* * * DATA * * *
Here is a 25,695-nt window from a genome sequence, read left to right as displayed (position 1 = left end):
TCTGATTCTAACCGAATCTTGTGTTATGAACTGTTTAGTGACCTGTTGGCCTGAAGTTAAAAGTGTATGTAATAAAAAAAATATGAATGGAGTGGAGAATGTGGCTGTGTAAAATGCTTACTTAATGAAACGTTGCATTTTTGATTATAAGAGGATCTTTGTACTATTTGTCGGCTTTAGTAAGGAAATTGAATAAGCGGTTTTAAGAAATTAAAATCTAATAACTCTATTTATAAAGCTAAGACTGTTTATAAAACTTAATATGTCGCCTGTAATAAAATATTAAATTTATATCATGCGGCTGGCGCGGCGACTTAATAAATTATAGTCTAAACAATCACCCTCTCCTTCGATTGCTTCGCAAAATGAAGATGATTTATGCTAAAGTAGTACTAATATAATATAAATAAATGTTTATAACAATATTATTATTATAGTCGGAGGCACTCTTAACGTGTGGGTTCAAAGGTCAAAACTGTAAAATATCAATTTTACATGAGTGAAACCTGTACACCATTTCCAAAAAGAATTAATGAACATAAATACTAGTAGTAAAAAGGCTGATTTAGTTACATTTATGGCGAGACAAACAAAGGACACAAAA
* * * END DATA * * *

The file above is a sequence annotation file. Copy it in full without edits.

Here is a 25,695-nt window from a genome sequence, read left to right as displayed (position 1 = left end):
TCTGATTCTAACCGAATCTTGTGTTATGAACTGTTTAGTGACCTGTTGGCCTGAAGTTAAAAGTGTATGTAATAAAAAAAATATGAATGGAGTGGAGAATGTGGCTGTGTAAAATGCTTACTTAATGAAACGTTGCATTTTTGATTATAAGAGGATCTTTGTACTATTTGTCGGCTTTAGTAAGGAAATTGAATAAGCGGTTTTAAGAAATTAAAATCTAATAACTCTATTTATAAAGCTAAGACTGTTTATAAAACTTAATATGTCGCCTGTAATAAAATATTAAATTTATATCATGCGGCTGGCGCGGCGACTTAATAAATTATAGTCTAAACAATCACCCTCTCCTTCGATTGCTTCGCAAAATGAAGATGATTTATGCTAAAGTAGTACTAATATAATATAAATAAATGTTTATAACAATATTATTATTATAGTCGGAGGCACTCTTAACGTGTGGGTTCAAAGGTCAAAACTGTAAAATATCAATTTTACATGAGTGAAACCTGTACACCATTTCCAAAAAGAATTAATGAACATAAATACTAGTAGTAAAAAGGCTGATTTAGTTACATTTATGGCGAGACAAACAAAGGACACAAAA